: Apollo 11 astronaut Buzz Aldrin will trade his moon boots for dancing shoes March 22 as the tenth season of the reality show "Dancing with the Stars" premieres on ABC. The series, which pairs celebrities with professional dancers for a ballroom dance competition, will also feature model Pamela Anderson, actress Shannon Doherty, figure skating champion Evan Lysacek, and seven others.
: "I had the privilege to be there to record it. I made sure I recorded it to the best of my ability because I have a sense of history," said Bill Taub, who from 1958 through 1975 served as NASA's first senior photographer. Taub, 86, died on Feb. 20. During his career with the agency, Taub covered every major event from the first flight of Mercury through the end of Apollo.
: The National Aeronautics Association (NAA) on Wednesday named the International Space Station (ISS) as the winner of the Robert J. Collier Trophy for 2009. Presented "for the design, development, and assembly of the world's largest spacecraft," the NAA chose the orbiting laboratory for the promise it holds for "new discoveries for mankind," and for setting "new standards for international cooperation." The Collier Trophy, which is considered to be the top award for aviation, will be formally bestowed at NAA's annual Collier dinner to be held on May 13, 2010, in Arlington, Virginia.
: A space shuttle-flown Spacelab pallet that deployed the Tethered Satellite System (TSS) on two missions in 1992 and 1996 was delivered to the Swiss Museum of Transport in Lucerne Friday, courtesy of the European Space Agency (ESA). A component of the joint ESA/NASA Spacelab program, the F0003 pallet, nicknamed "Elvis," flew aboard Atlantis' and Columbia's STS-46 and STS-75 flights, respectively, after first launching on Challenger's 1985 STS-51F Spacelab 2 mission. More than 10 Spacelab pallets were built with the last flown in 2008 for the space station's Dextre robot.
: Warner Bros. and IMAX Tuesday night traded Hollywood stars for the celestial variety as they premiered "Hubble 3D" at the National Air and Space Museum in Washington, DC. Walking down the red carpet were astronauts from the final space shuttle Hubble servicing mission, who in the process of upgrading the space telescope in May 2009 also filmed their work in IMAX 3D. The movie, which looks at Hubble's legacy and how it's changed our view of the universe, opens a week from Friday in IMAX and IMAX 3D theaters worldwide.
: The first man to walk on the Moon was presented by the U.S. Navy on Wednesday with a pair of honorary Naval astronaut wings recognizing his "service to the Navy and in the field of space exploration." Neil Armstrong was awarded with the wings while he was aboard the USS Dwight D Eisenhower with the "Legends of Aerospace" military appreciation tour along with fellow Apollo astronauts Gene Cernan and Jim Lovell. Armstrong served as a naval aviator from 1949 to 1952; the astronaut wings were not authorized until 1961.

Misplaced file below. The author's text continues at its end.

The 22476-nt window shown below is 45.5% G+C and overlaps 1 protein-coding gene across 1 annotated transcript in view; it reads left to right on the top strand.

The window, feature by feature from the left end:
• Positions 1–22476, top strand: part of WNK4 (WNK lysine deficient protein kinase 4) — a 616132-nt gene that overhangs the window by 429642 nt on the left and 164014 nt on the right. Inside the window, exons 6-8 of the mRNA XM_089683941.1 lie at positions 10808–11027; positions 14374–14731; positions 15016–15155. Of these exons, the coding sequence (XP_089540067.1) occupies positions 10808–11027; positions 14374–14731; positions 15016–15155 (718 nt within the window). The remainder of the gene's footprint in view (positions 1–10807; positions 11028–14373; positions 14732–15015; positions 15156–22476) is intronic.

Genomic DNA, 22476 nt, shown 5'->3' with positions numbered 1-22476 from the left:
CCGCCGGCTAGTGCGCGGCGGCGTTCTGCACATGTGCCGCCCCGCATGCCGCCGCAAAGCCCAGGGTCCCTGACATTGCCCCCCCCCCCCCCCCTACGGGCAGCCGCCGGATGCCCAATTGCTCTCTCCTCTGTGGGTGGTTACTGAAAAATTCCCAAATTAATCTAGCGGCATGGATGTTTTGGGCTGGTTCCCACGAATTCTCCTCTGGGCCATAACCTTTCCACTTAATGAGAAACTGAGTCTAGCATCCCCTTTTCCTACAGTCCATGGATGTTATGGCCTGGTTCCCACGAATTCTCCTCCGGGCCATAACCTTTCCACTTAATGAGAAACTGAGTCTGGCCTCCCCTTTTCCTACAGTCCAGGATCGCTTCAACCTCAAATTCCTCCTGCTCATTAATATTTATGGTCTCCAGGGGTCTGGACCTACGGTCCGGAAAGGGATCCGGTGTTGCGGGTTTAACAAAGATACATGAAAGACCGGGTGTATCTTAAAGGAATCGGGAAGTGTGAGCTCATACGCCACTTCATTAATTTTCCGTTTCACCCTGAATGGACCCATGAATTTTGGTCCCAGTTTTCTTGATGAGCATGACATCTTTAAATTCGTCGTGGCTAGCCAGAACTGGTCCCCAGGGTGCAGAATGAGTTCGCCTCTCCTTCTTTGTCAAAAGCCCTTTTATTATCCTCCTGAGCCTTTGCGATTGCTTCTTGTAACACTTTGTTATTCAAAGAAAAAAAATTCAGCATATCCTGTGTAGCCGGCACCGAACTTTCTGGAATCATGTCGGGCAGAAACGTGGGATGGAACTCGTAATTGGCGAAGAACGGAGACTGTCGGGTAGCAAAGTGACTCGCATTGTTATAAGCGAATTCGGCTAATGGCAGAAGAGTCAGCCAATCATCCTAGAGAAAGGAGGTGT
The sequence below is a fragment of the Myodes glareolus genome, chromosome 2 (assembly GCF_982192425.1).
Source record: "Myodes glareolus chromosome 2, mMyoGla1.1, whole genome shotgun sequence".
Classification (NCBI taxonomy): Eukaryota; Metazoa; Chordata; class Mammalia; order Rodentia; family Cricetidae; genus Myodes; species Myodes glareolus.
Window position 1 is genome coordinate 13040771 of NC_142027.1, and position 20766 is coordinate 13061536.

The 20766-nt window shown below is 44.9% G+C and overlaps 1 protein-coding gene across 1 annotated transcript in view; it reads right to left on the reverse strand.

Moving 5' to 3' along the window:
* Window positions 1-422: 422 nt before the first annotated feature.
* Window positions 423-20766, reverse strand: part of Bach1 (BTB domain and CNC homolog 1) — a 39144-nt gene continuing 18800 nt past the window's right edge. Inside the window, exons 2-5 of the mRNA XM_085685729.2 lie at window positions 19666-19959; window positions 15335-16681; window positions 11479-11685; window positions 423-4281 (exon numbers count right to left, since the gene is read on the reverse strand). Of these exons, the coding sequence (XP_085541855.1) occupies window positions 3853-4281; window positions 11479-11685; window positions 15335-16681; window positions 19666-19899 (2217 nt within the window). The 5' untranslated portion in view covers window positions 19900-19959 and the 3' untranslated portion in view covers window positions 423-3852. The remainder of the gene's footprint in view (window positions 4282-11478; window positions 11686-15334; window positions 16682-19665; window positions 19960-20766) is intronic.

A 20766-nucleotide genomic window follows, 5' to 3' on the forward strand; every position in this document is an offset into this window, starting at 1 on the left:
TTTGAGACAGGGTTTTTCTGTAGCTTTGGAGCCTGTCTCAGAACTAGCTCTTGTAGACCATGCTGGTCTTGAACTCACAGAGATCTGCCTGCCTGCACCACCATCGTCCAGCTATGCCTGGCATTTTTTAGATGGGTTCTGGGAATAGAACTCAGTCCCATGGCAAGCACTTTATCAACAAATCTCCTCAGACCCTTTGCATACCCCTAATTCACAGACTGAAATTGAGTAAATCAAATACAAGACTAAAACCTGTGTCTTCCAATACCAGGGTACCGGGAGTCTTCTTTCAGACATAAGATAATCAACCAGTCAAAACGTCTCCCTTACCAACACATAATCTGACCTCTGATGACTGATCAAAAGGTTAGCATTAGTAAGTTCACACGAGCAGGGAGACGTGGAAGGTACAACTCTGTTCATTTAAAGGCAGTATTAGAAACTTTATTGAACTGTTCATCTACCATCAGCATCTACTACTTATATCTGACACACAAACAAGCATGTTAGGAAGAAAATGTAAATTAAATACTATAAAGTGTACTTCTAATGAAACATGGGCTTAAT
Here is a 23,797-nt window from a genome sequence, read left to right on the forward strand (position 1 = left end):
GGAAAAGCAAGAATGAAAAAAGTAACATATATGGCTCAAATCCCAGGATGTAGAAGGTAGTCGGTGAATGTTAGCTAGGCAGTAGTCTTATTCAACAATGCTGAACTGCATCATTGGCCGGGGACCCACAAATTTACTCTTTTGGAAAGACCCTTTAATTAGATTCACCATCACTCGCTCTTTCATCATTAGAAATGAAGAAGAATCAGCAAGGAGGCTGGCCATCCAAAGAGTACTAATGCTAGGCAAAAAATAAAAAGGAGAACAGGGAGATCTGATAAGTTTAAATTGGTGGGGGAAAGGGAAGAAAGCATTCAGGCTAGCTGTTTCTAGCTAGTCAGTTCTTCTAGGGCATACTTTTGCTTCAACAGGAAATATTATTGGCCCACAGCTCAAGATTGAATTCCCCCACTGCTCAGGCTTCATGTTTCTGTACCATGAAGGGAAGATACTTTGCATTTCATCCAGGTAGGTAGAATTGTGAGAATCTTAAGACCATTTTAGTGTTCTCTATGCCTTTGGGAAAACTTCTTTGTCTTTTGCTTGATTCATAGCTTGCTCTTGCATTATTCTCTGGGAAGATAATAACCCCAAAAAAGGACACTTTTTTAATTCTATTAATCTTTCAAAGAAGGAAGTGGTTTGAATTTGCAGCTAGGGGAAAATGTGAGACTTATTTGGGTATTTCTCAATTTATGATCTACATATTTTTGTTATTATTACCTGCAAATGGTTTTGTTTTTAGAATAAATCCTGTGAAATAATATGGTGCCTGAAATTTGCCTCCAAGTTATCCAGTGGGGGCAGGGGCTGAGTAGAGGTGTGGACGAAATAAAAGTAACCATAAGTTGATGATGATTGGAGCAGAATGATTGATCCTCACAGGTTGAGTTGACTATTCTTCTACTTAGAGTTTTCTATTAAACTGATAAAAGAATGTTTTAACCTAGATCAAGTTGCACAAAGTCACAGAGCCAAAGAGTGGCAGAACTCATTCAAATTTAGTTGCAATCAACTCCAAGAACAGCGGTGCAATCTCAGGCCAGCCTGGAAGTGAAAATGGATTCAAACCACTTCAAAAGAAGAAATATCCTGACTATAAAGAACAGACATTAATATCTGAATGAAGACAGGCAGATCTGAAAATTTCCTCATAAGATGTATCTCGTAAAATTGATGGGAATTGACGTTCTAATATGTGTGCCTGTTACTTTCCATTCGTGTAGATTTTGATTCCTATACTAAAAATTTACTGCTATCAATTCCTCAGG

: It has been a quarter of a century since NASA's space shuttle prototype Enterprise last flew atop a modified Boeing 747 jetliner to be delivered to a museum. Now technicians from NASA and the United Space Alliance, working together with the Smithsonian, are getting Enterprise ready for its return to flight, inspecting and repairing OV-101 so that it can again journey to a new museum, making room for Discovery to take its place at the Smithsonian's Udvar-Hazy Center.
: The European Space Agency (ESA) revealed Tuesday the name to be assigned to its third Automated Transfer Vehicle (ATV), which will fly to the International Space Station late next year or early 2012. Edoardo Amaldi, a physicist described as the "father of Italian space research," will receive the honor in part for his role in founding the European Space Research Organization (ESRO), and later ESA. ATV-1, named after author Jules Verne, launched in March 2008. The second, the "Johannes Kepler," is targeted to fly later this year.
: Command of the International Space Station was transferred Wednesday from NASA astronaut Col. Jeff Williams to Russian cosmonaut Oleg Kotov as Williams prepares to leave the station on Thursday and return to Earth with ISS Expedition 22 flight engineer Maxim Suraev. For almost three of William's six months aboard the orbiting laboratory, he's been joined by T.J. Creamer, a fellow NASA astronaut and colonel in the U.S. Army. To show support for the service, Williams and Creamer recruited Expedition 22 patch artist Tim Gagnon to design for them a special emblem displaying the motto "ISS is Army Strong." The camouflage insignia remained mostly hidden from the public until last week, when it was captured in the background of a photo taken of Williams.